“If the terrorists get in, kill me and then the dogs.”
It was the deadly morning of Oct. 7 in Kibbutz Nirim.
Huddled in their safe room with their two dogs, a young Israeli couple heard the gunfire and the shouts of Hamas terrorists who had just overrun this southern communal farm, along with more than 20 towns and villages near the border with Gaza.
Moments earlier, Michelle Mari, 22, had begged her boyfriend, Amit Shaar, 22, not to leave the safe room to go to his sister’s home, which was under attack nearby. Shaar’s father also urged him by text message to stay put.
He took a shirt and tied it to the door handle of their shelter to hold it closed, while staying away from the door itself so as not to be shot.
As bullets hit the window of their sealed room, Mari uttered the harrowing words.
“Chag sameach, Jews!” the Palestinian attackers shouted from outside.
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An unnatural silence hung in the autumn air in Nirim on Sunday afternoon as a handful of survivors of the Oct. 7 attack took advantage of the ceasefire with Hamas to return home to pick up some personal effects, and inspect the damage. Military personnel were on guard.
“Here’s the shirt he used,” said Mari, pointing to the knotted blue garment still lying on the bed. The mats of their two dogs, Belle and Tokyo, were still in place.
In the seven weeks since the attack, the grass has grown wild at the kibbutz. Cats amble the grounds and rabbits furtively burrow in empty gardens. Like other villages in the area, Nirim, less than a mile from the border with Gaza, is still a closed military zone, with only residents allowed in, and will likely remain shuttered for months more. The lifeless stillness is unnatural, and together with the gutted cars and burned homes near the edge of the kibbutz, haunting.
“Of course we’re eager to get back home,” Mari said as she walked through the desolate kibbutz, checking out the damage. “But there’s also a gnawing fear of what will happen if we do.”
“There are days I asked myself how will I sleep here, but if we cave to these fears then they have won,” she said.
However, Barel Efraim, a 37-year-old father of three, said he’s not bringing his family back unless something changes.
“We are currently talking about today and tomorrow,” he said, broom in hand. He was cleaning up his home, the scene of a shootout between Israeli security forces and two terrorists while he and his family were hiding in the sealed room.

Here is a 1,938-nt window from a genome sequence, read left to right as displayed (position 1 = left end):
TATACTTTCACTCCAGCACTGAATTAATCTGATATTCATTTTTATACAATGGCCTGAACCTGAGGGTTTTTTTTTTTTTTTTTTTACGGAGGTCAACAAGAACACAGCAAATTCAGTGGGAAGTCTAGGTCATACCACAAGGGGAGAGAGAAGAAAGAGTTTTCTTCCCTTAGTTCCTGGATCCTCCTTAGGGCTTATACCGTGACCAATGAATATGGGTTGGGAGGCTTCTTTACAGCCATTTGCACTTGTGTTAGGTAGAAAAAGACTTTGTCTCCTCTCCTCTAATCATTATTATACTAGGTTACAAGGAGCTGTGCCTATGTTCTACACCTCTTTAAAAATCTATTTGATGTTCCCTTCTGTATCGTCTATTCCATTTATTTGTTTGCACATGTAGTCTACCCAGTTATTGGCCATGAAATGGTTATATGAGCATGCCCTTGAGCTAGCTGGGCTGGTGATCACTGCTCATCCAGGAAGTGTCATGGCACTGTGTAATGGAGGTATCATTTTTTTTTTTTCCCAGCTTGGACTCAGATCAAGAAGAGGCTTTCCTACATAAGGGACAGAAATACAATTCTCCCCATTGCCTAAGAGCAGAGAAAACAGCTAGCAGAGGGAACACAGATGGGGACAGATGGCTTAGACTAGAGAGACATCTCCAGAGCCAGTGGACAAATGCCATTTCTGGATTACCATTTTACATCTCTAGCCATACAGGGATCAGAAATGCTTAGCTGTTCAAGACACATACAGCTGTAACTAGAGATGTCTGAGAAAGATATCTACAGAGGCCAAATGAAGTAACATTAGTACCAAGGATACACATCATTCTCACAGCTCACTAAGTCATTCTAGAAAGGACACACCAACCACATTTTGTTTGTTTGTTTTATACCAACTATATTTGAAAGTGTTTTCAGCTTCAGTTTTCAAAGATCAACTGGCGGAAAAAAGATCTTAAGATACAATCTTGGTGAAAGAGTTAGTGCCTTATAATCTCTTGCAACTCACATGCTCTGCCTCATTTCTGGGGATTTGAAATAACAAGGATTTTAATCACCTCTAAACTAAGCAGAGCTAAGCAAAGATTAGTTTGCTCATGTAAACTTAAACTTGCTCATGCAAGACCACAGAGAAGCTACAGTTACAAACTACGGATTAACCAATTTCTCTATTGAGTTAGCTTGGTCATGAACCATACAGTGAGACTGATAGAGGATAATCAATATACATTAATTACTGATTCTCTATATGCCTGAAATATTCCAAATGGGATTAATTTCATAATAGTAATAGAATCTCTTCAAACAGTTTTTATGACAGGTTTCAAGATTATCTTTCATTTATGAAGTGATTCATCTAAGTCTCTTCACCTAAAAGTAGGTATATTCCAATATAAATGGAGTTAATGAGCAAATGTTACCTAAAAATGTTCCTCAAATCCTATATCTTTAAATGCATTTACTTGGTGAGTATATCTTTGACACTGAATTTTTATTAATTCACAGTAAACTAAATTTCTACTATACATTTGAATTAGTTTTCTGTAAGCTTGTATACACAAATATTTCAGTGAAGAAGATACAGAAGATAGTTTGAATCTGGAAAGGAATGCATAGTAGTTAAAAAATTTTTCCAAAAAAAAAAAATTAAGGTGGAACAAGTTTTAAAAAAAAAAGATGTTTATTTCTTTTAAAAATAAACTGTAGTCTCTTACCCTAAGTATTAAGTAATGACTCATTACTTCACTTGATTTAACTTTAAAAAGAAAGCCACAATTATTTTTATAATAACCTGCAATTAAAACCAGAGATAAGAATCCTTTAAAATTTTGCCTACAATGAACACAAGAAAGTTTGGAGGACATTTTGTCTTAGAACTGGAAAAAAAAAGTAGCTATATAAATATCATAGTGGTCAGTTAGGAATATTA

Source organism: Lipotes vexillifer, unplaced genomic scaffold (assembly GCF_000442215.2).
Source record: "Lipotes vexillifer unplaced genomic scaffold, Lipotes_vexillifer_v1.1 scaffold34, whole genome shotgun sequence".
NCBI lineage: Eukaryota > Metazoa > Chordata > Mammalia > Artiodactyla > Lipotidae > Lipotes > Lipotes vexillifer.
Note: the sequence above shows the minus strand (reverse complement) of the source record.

“If Hamas will be on the border like before, we aren’t coming back,” he said, adding that something — a security zone, an international force — needs to be put in place. “Your home is always your security, and for us there is no sense of security,” he said. “At the same time, if I leave my house, they won, because that is what they wanted.”
During the attack, his wife asked for the sharpest knife in the kitchen to protect her children, aged 3, 6 and 8, as they hid in the shelter, and, in the rush, he grabbed a mallet that she used for schnitzel and a rolling pin, he said, both now neatly arranged back in the kitchen cabinet.
Efraim noted that he had always wanted to carry a weapon, but that before the attack his wife was afraid of having one in the house. Now she has told him that if they come back, they will both have guns, he said.
“Of course we’ll be back,” said Eli Uzan, 46, a member of the kibbutz emergency response team. “We know where we’re living,” he said. “We’re not in [the swanky Tel Aviv district of] Ramat Aviv.”
“We will return,” concurred kibbutz farmer Bar Hefetz, 47, a father of two who has an avocado field and was awaiting a group of hired workers after his Thai laborers went home. “We’re farmers. Where else would we go?” he asked.
“Unfortunately I love this place too much, otherwise I would look for a more normal place.”
For Mari, the horror of that Saturday morning reopened a personal childhood trauma. Her mother, a Ukrainian-born immigrant, had married a Palestinian from Tulkarem, who abused them both. After being raised till the age of five at her father’s home in the Palestinian city to hate Israel and Jews, she was taken to the Israeli city of Ashdod by her mother, only to be kidnapped by her father, who brought her back to his home.
Then Mari’s grandmother arranged to have her rescued by an ultra-Orthodox Jewish organization which works against missionaries and interfaith marriages, Yad L’Ahim, and she was brought back under armed guard, in the dead of night, to her mother and grandmother.
After further abuse by her mom, the young girl hung out on the streets until her case was brought to the attention of social services. She later went to boarding school, and cut all contact with her abusive parents. Mari met her kibbutz-born boyfriend in national service.
Her four years at Kibbutz Nirim — where he and his family welcomed her with open arms — were her first stable home.
“For the first time in my life I felt at home,” she said. “This was my first home.”
“It pains me to wake up every morning now thinking that I am again running away, and that they have taken away my home,” she said.
Still, Mari dreams of a future return to the community — if not the same home — next year, and of once again watching the heavenly sunsets at the edge of the kibbutz.
“We will come home and build the kibbutz anew,” she said. “We will sit opposite the sunset and write songs of camaraderie and heroism.”